The Marine Corps is halting new shipments of recruits to its fabled East Coast boot camp base after more than 20 people there tested positive for the highly contagious virus that has altered life around the globe.
Marine Corps Recruit Depot Parris Island in South Carolina will not accept new trainees until at least mid-April, Capt. Bryan McDonnell, a spokesman there, said.
There are more than 20 positive cases of COVID-19, the illness caused by the coronavirus, at the training depot. That includes cases among recruits and drill instructors, McDonnell said. He declined to provide the total number, saying it could change rapidly as more test results become available.
"Just like everywhere, we're seeing an increase in cases because this is a pandemic," McDonnell said. "We're still combating it."
The decision to halt incoming shipments of recruits follows an exclusive story from Military.com in which recruiters warned that continuing to send young men and women to boot camp was risking lives.
"Decision-makers are absolutely in denial if they believe high rates of infection and hospitalization will not happen on the depot under close proximity and enclosed spaces," one Marine said.
Marine Commandant Gen. David Berger said the health of Marines, recruits and their families during the global pandemic remains the service's highest priority.
"With that in mind, we've paused this week's shipping of new recruits to Parris Island and will revise our overall shipping plan to ensure we are able to meet the nation's needs while protecting its next generation of Marines."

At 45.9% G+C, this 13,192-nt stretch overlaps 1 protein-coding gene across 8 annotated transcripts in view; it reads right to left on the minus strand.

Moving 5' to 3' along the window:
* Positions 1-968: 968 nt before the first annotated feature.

The Marine Corps will continue shipping recruits to its West Coast boot camp base in San Diego, which hasn't seen as high a number of COVID-19 cases as Parris Island, an official with knowledge of the situation said.
McDonnell said the last shipment of recruits arrived at Parris Island about two weeks ago. Training for those already at the recruit depot will continue as scheduled, but will be done with several new social-distancing measures in place, per guidelines from the Centers for Disease Control and Prevention.
That includes spreading recruits out in chow halls where they eat and in squad bays where they sleep. The base is also recording Sunday worship sermons, so trainees aren't gathering in the base chapel.
When Parris Island resumes accepting new recruits, McDonnel said they will have a 14-day staging period in which they'll be monitored by medical personnel and staff before they begin training. Task & Purpose was first to report the change.
Brig. Gen. James Glynn, Parris Island's commander, and Sgt. Maj. William Carter, the top-enlisted leader there, said in a letter to base staff that they will expand facilities on base for screening new recruits or those facing isolation and quarantine.
"This aggressive posture is necessary to protect all of us," they wrote. "... This is a concern to us, just as it is to you, and it is being constantly addressed at every level to minimize the threat and mitigate this impact."